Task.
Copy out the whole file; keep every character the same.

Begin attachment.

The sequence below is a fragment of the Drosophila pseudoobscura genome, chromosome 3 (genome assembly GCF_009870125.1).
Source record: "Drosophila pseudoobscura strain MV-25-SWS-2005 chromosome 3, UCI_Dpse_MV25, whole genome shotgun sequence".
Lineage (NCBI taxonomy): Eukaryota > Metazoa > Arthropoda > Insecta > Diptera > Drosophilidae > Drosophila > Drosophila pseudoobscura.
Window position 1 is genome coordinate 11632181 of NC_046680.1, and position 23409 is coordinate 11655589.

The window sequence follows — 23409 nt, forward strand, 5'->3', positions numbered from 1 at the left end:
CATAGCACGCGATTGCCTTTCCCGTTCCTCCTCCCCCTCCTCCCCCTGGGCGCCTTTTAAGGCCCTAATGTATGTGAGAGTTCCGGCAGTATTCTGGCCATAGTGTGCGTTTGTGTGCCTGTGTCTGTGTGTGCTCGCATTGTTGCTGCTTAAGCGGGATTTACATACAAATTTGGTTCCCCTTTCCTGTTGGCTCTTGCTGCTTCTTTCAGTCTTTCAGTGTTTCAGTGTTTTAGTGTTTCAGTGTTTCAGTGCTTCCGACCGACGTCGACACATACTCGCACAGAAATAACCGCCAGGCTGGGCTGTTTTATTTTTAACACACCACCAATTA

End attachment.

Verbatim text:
The sequence below is a fragment of the Drosophila pseudoobscura genome, chromosome 3 (genome assembly GCF_009870125.1).
Source record: "Drosophila pseudoobscura strain MV-25-SWS-2005 chromosome 3, UCI_Dpse_MV25, whole genome shotgun sequence".
Lineage (NCBI taxonomy): Eukaryota > Metazoa > Arthropoda > Insecta > Diptera > Drosophilidae > Drosophila > Drosophila pseudoobscura.
Window position 1 is genome coordinate 11632181 of NC_046680.1, and position 23409 is coordinate 11655589.

The window sequence follows — 23409 nt, forward strand, 5'->3', positions numbered from 1 at the left end:
CATAGCACGCGATTGCCTTTCCCGTTCCTCCTCCCCCTCCTCCCCCTGGGCGCCTTTTAAGGCCCTAATGTATGTGAGAGTTCCGGCAGTATTCTGGCCATAGTGTGCGTTTGTGTGCCTGTGTCTGTGTGTGCTCGCATTGTTGCTGCTTAAGCGGGATTTACATACAAATTTGGTTCCCCTTTCCTGTTGGCTCTTGCTGCTTCTTTCAGTCTTTCAGTGTTTCAGTGTTTTAGTGTTTCAGTGTTTCAGTGCTTCCGACCGACGTCGACACATACTCGCACAGAAATAACCGCCAGGCTGGGCTGTTTTATTTTTAACACACCACCAATTA